Huntsman Post

Huntsman Student Recognized for Work to Make Websites Accessible

By JoLynne Lyon and Steve Eaton

When Diogenes Hernandez set out for Utah State University from the Dominican Republic, he probably had no idea he would end up being recognized with an award for helping people with disabilities.

Diogenes Hernandez was named 2012 Student of the Year for the Center for Persons with Disabilities.

Diogenes, who is now working on a master’s in business administration, has been named the 2012 Student of the Year for the Center for Persons with Disabilities, or the CPD.

Before Diogenes came to USU to finish two bachelor’s degrees in computer science and mathematics, he had already started doing web design as a freelancer. When the time came to look for a job, he applied for one at the CPD’s WebAIM project, which was developing a version of a free online tool called WAVE, or the Web Accessibility Evaluation Tool. He got the job. Since then, in addition to working on WebAIM he has also worked on projects for the Interdisciplinary Disability and Service Learning class and the Utah Regional Leadership in Neurodevelopmental Disabilities project.

Diogenes was a member of a team that helped refine and develop the sophisticated programming that makes WAVE a remarkable free tool web developers can use to make sure their sites can be viewed and utilized by people with disabilities, according to Cyndi Rowland, director of WebAIM and associate director of the CPD. She said Diogenes participated on a team that developed a Spanish version of WAVE to benefit web developers.

Most recently, Diogenes has focused his efforts on a new soon-to-be released version of WAVE (WAVE 5.0) that includes numerous improvements all aimed at making it easier for web developers to create web content that can be accessed by all. These targeted improvements benefit not only those with disabilities but businesses and institutions that want to better reach that group.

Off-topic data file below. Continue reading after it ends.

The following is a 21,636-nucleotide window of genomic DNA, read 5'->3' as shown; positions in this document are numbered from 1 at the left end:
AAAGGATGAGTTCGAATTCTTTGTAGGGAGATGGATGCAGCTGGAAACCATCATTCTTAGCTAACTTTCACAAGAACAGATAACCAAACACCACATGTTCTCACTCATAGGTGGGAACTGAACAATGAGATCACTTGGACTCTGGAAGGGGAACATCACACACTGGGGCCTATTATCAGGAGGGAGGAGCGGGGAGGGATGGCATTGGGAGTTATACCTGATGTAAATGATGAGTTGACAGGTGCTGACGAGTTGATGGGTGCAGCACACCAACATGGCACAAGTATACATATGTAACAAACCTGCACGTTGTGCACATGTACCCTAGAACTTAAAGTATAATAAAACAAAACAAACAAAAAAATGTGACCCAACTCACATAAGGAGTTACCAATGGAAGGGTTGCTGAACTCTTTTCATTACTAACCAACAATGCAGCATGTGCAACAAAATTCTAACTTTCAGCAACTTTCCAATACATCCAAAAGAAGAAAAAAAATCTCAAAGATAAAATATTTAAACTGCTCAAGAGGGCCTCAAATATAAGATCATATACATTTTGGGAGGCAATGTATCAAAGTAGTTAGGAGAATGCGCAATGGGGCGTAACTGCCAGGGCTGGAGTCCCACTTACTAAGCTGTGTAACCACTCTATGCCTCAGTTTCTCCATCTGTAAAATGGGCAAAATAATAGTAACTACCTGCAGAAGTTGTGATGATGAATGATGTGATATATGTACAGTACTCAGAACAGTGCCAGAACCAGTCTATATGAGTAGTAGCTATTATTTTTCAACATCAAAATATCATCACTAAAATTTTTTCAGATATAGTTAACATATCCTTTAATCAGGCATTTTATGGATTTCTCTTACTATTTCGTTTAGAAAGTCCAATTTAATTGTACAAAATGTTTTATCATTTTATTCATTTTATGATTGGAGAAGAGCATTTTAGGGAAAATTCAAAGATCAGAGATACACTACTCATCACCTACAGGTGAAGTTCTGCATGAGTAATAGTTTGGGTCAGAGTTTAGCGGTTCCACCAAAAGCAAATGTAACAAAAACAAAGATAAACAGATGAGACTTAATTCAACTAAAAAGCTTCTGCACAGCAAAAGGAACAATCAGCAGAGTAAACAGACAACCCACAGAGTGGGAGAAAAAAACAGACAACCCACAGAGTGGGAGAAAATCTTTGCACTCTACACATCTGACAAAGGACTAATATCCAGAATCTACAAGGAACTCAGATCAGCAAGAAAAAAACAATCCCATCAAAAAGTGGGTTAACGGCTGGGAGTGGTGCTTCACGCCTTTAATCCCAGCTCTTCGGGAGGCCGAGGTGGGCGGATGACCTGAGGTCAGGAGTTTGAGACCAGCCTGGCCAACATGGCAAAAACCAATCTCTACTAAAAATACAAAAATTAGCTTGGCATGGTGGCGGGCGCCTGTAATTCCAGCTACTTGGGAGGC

It is also important for businesses and organizations to comply with Federal laws like the Americans With Disabilities Act (ADA) and, for educational institutions that receive Federal funding, Section 504 of Rehabilitation Act, she said.

Diogenes, who also speaks French, said that his work helping people with disabilities to navigate the web has made him see web development in a new way.

“When I got here and I started… the people at WebAIM showed me a whole new world about why you do certain things,” he said.

His focus as a freelancer had been on making websites look attractive. When he talked to the CPD’s Sachin Pavithran and learned how assistive technology helps people with disabilities navigate the web, he understood the need for the accessible web design.

Along the way he gained some rich work experience. He presented three times at an annual conference focusing on technology and persons with disabilities that is held at California State University in Northridge.

“This is the kind of stuff that people do not see normally in jobs,” he said. “We’re actually trying to make a difference, make a change, for people with disabilities and technology.”

He is succeeding.

“You have made tremendous contributions to the development of software tools and resources that help make the world accessible for all people,” CPD Director Bryce Fifield wrote in a letter notifying Diogenes of his award. “Thank you for sharing your creativity and passion. Equally important to us is also the way you have embraced the ideals of inclusion and self-determination that are important to the CPD.”

Diogenes said has enjoyed the support of his family and friends as he continues to study and work so far from home.